An accomplished diver charged with murder in Alabama for the honeymoon death of his wife while scuba diving in Australia had been certified in rescues, but had little formal training, his attorney said Friday.

Gabe Watson served 18 months in an Australian prison for not doing enough to save his wife in 2003, but now faces more serious charges in Alabama. Prosecutors believe he hatched a plan to kill his wife, Tina Watson, 26, in Alabama before the trip.

Gabe Watson's attorney said his client had only taken a short rescue certification class two years before the newlyweds' dive along the Great Barrier Reef.

"It was a half-day class," attorney Joseph Basgier told CBS's "Early Show." "He had never participated in a rescue dive before. He wasn't an expert rescuer. He had never done it, and he was scared, too. This was his new wife."

In 2009, Gabe Watson -- who had remarried -- traveled to Australia to face trial. Officials in Queensland state argued he killed his wife by turning off her air supply and holding her underwater.

Queensland Coroner David Glasgow said a possible motive for the killing was Tina Watson's modest life insurance policy. Another attorney for Watson, Brett Bloomston, said a $33,000 insurance payment was made to Tina Watson's father, not her husband.

Tina Watson's father said his daughter told him before she died that Gabe Watson wanted her to increase the value of her life insurance policy and name her husband as the beneficiary.

Gabe Watson, 33, pleaded guilty to manslaughter, a punishment Alabama Attorney General Troy King said was too lenient.

He arrived in Los Angeles on Thursday after he was deported from Melbourne, Australia. He will face a court hearing in Los Angeles early next week, possibly Monday or Tuesday, and should be transported to Alabama shortly after that, Alabama Assistant Attorney General Don Valeska said Friday.

"They (California authorities) will notify us to come pick him up," Valeska said. He said Watson would then be flown to Birmingham and taken to the Jefferson County Jail to await an arraignment, which he said could occur within a week of him returning to Alabama.

But Bloomston said as soon as Watson is booked into the jail in Birmingham, his attorneys would ask for a hearing seeking to have him released immediately on bond.

Valeska said prosecutors would object to bond because Watson faces capital murder charges, even though they have agreed not to seek the death penalty.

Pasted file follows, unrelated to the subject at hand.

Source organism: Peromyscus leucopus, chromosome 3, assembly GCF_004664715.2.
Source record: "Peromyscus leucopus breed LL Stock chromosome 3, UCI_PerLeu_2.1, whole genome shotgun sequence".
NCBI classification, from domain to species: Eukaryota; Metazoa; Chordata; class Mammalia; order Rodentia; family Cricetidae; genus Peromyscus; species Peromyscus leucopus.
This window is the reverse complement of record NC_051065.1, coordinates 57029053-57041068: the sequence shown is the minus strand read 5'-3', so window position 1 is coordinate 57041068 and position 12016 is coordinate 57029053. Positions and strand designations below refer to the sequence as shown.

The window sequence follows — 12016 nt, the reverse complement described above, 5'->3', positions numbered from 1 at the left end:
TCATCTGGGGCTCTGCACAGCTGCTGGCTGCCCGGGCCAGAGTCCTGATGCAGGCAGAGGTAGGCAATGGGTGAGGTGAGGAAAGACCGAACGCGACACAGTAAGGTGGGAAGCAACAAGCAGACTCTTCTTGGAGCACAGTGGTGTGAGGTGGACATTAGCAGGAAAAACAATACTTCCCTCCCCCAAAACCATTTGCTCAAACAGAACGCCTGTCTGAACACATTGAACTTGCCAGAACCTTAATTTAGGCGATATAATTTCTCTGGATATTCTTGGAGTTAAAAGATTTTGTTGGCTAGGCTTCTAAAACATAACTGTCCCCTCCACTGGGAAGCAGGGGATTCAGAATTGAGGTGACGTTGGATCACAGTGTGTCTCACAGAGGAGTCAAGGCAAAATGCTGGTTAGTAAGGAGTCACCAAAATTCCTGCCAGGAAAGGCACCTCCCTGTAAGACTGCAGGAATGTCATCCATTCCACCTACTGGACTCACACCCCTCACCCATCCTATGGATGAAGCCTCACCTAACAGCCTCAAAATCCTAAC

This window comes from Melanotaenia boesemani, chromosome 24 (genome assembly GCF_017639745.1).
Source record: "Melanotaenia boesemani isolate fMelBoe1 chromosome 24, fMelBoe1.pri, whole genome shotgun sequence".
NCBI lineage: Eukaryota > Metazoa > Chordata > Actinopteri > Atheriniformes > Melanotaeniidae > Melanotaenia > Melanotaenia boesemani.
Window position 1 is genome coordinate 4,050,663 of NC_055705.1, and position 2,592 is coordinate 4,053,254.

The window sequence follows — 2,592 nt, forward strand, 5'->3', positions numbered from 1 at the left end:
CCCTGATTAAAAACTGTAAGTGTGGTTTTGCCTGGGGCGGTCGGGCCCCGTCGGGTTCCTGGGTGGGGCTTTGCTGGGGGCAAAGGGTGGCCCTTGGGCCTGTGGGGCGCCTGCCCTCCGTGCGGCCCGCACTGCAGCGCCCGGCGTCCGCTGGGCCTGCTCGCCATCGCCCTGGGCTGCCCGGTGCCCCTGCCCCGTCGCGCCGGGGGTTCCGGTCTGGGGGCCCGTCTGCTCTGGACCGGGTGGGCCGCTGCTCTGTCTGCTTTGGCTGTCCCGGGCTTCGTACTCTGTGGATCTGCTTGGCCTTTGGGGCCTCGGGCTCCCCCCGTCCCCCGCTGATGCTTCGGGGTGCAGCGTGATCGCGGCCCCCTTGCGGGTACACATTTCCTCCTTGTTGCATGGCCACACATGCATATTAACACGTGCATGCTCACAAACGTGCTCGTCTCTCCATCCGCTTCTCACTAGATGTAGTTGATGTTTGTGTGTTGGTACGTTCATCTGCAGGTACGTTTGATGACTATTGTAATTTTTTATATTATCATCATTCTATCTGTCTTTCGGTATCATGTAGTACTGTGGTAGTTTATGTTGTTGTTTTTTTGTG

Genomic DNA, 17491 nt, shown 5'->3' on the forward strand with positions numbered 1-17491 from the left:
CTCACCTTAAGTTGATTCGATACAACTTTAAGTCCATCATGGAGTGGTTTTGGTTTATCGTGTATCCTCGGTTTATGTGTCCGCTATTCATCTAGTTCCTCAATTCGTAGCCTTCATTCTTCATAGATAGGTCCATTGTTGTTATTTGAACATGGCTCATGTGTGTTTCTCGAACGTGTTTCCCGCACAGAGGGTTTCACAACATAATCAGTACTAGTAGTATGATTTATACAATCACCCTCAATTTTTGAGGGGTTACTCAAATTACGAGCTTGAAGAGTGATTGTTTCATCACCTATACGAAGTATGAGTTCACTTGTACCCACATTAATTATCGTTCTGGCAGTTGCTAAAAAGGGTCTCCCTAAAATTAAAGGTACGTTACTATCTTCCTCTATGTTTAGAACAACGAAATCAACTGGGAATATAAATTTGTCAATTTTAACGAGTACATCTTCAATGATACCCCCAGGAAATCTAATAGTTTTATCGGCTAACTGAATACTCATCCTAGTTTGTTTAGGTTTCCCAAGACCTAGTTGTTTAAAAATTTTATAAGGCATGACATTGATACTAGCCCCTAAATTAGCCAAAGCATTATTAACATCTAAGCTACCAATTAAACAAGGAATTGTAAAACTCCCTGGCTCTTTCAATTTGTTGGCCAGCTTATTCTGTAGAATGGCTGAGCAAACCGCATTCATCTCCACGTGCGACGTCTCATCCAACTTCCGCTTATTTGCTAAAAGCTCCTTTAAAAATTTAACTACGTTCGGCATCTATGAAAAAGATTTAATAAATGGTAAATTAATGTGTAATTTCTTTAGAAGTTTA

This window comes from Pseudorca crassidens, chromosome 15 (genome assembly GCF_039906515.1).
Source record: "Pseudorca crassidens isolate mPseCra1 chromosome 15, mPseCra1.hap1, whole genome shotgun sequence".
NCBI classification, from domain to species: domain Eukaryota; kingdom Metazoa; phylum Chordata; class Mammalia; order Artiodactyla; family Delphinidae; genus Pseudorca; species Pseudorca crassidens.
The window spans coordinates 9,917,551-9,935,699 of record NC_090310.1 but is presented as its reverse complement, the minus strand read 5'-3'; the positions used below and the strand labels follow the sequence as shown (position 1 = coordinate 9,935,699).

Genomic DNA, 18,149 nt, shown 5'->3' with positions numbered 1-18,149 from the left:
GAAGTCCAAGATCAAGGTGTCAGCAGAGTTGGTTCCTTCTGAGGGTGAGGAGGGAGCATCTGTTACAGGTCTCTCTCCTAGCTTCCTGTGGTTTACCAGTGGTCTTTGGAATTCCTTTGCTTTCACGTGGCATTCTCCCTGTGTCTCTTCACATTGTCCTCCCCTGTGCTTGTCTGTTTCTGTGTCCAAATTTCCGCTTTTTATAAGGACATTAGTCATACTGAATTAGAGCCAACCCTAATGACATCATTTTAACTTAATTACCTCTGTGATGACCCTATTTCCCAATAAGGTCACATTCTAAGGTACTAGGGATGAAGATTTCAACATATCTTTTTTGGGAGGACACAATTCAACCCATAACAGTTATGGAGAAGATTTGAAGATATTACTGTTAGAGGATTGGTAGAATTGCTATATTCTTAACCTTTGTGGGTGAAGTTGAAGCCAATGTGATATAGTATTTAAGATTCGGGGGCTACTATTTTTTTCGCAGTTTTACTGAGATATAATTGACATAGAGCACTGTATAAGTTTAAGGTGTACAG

But Bloomston said there is no reason for Watson not to be released on bond. He said Watson lived in Alabama for five years after his wife's death before "traveling halfway across the world" to Australia to face charges.

"Clearly he's not a danger to anybody," Bloomston said.

Watson had been in immigration custody in Australia since completing a prison sentence earlier this month. Australia, a staunch opponent of capital punishment, delayed his deportation until it received a pledge that U.S. authorities would not seek the death penalty.

"The Australians extorted from the state and the victim's family to water down our justice, just like they watered down theirs," King said.

Watson will not fight extradition to Alabama because he wants to be home with friends and family, Bloomston said.

Watson was indicted by an Alabama grand jury on capital murder in the course of kidnapping, and capital murder for pecuniary gain, prosecutors said. The charges were sealed until Watson reached the United States, and King refused to discuss the evidence in the case in detail.

He said prosecutors believe Watson came up with a plan to kill his wife while they were in Alabama, which gives the state jurisdiction over her death.

"We're obviously anxious to get him back to Alabama," King said.

Bloomston said denies deliberately trying to kill his wife.

"It's as ludicrous as it sounds for the prosecutor to allege that he traveled halfway around the world, was married to her for 11 days and committed this offense for either financial gain or any other reason," Bloomston said.

Tommy Thomas, the 55-year-old father of Watson's late wife, said the upcoming court proceedings may resolve unanswered questions.

"Our focus and our goal throughout this entire ordeal has been to see justice done for Tina," Thomas said. "And the only way that we can see that happen is for him to actually for the very first time -- because he's never done this -- face the evidence before a jury and answer to that evidence."

King has argued there are no international standards on double jeopardy that prevent Alabama from trying Watson again over the death.